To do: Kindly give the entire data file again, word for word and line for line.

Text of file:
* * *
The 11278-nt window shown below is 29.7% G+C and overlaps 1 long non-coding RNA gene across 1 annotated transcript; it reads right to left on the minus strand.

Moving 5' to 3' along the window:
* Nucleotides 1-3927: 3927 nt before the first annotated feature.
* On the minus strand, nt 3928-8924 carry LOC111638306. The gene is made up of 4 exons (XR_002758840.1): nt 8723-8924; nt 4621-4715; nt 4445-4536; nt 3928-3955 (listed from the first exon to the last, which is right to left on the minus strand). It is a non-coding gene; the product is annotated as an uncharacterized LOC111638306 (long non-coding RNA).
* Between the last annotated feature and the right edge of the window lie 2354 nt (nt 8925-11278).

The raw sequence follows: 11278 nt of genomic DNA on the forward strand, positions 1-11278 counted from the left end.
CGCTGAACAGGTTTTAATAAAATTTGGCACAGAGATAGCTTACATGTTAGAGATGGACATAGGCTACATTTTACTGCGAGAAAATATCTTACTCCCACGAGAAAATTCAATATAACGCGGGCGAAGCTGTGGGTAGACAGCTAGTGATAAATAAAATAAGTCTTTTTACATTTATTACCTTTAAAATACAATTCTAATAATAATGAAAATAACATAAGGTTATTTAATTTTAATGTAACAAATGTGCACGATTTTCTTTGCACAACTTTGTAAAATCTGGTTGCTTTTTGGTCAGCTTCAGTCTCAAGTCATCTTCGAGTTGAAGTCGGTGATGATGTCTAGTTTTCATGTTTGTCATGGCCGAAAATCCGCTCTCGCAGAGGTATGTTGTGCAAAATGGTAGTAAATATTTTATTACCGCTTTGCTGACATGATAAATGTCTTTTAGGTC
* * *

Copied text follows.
The 11278-nt window shown below is 29.7% G+C and overlaps 1 long non-coding RNA gene across 1 annotated transcript; it reads right to left on the minus strand.

Moving 5' to 3' along the window:
* Nucleotides 1-3927: 3927 nt before the first annotated feature.
* On the minus strand, nt 3928-8924 carry LOC111638306. The gene is made up of 4 exons (XR_002758840.1): nt 8723-8924; nt 4621-4715; nt 4445-4536; nt 3928-3955 (listed from the first exon to the last, which is right to left on the minus strand). It is a non-coding gene; the product is annotated as an uncharacterized LOC111638306 (long non-coding RNA).
* Between the last annotated feature and the right edge of the window lie 2354 nt (nt 8925-11278).

The raw sequence follows: 11278 nt of genomic DNA on the forward strand, positions 1-11278 counted from the left end.
CGCTGAACAGGTTTTAATAAAATTTGGCACAGAGATAGCTTACATGTTAGAGATGGACATAGGCTACATTTTACTGCGAGAAAATATCTTACTCCCACGAGAAAATTCAATATAACGCGGGCGAAGCTGTGGGTAGACAGCTAGTGATAAATAAAATAAGTCTTTTTACATTTATTACCTTTAAAATACAATTCTAATAATAATGAAAATAACATAAGGTTATTTAATTTTAATGTAACAAATGTGCACGATTTTCTTTGCACAACTTTGTAAAATCTGGTTGCTTTTTGGTCAGCTTCAGTCTCAAGTCATCTTCGAGTTGAAGTCGGTGATGATGTCTAGTTTTCATGTTTGTCATGGCCGAAAATCCGCTCTCGCAGAGGTATGTTGTGCAAAATGGTAGTAAATATTTTATTACCGCTTTGCTGACATGATAAATGTCTTTTAGGTC